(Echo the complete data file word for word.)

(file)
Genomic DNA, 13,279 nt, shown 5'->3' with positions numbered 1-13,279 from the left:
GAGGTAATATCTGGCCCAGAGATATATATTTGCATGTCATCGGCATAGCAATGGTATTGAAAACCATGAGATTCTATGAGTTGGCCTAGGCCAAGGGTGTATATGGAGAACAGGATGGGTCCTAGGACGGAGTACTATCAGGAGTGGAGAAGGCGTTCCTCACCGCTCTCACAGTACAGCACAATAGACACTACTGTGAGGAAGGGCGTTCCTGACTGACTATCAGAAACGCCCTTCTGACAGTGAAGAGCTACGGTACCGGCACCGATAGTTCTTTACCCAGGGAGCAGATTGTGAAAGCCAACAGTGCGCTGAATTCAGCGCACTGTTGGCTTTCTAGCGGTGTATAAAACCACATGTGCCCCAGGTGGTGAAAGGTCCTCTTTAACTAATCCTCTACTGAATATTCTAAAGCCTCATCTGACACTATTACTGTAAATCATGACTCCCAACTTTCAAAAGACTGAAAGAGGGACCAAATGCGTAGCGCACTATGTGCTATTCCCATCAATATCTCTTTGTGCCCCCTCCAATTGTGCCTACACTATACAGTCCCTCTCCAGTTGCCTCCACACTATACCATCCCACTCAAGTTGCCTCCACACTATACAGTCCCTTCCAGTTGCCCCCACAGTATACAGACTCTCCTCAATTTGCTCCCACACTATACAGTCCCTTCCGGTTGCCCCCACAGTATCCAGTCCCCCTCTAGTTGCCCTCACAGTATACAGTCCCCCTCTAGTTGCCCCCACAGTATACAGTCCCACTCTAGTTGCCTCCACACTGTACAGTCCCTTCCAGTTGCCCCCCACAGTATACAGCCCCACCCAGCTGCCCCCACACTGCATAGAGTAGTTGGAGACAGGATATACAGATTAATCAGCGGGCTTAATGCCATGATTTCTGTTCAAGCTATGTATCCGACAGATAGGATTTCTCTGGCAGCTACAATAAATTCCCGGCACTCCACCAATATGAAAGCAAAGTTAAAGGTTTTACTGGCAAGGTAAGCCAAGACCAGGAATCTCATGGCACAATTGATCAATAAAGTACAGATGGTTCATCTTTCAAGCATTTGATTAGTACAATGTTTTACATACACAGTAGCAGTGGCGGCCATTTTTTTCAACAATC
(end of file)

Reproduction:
Genomic DNA, 13,279 nt, shown 5'->3' with positions numbered 1-13,279 from the left:
GAGGTAATATCTGGCCCAGAGATATATATTTGCATGTCATCGGCATAGCAATGGTATTGAAAACCATGAGATTCTATGAGTTGGCCTAGGCCAAGGGTGTATATGGAGAACAGGATGGGTCCTAGGACGGAGTACTATCAGGAGTGGAGAAGGCGTTCCTCACCGCTCTCACAGTACAGCACAATAGACACTACTGTGAGGAAGGGCGTTCCTGACTGACTATCAGAAACGCCCTTCTGACAGTGAAGAGCTACGGTACCGGCACCGATAGTTCTTTACCCAGGGAGCAGATTGTGAAAGCCAACAGTGCGCTGAATTCAGCGCACTGTTGGCTTTCTAGCGGTGTATAAAACCACATGTGCCCCAGGTGGTGAAAGGTCCTCTTTAACTAATCCTCTACTGAATATTCTAAAGCCTCATCTGACACTATTACTGTAAATCATGACTCCCAACTTTCAAAAGACTGAAAGAGGGACCAAATGCGTAGCGCACTATGTGCTATTCCCATCAATATCTCTTTGTGCCCCCTCCAATTGTGCCTACACTATACAGTCCCTCTCCAGTTGCCTCCACACTATACCATCCCACTCAAGTTGCCTCCACACTATACAGTCCCTTCCAGTTGCCCCCACAGTATACAGACTCTCCTCAATTTGCTCCCACACTATACAGTCCCTTCCGGTTGCCCCCACAGTATCCAGTCCCCCTCTAGTTGCCCTCACAGTATACAGTCCCCCTCTAGTTGCCCCCACAGTATACAGTCCCACTCTAGTTGCCTCCACACTGTACAGTCCCTTCCAGTTGCCCCCCACAGTATACAGCCCCACCCAGCTGCCCCCACACTGCATAGAGTAGTTGGAGACAGGATATACAGATTAATCAGCGGGCTTAATGCCATGATTTCTGTTCAAGCTATGTATCCGACAGATAGGATTTCTCTGGCAGCTACAATAAATTCCCGGCACTCCACCAATATGAAAGCAAAGTTAAAGGTTTTACTGGCAAGGTAAGCCAAGACCAGGAATCTCATGGCACAATTGATCAATAAAGTACAGATGGTTCATCTTTCAAGCATTTGATTAGTACAATGTTTTACATACACAGTAGCAGTGGCGGCCATTTTTTTCAACAATC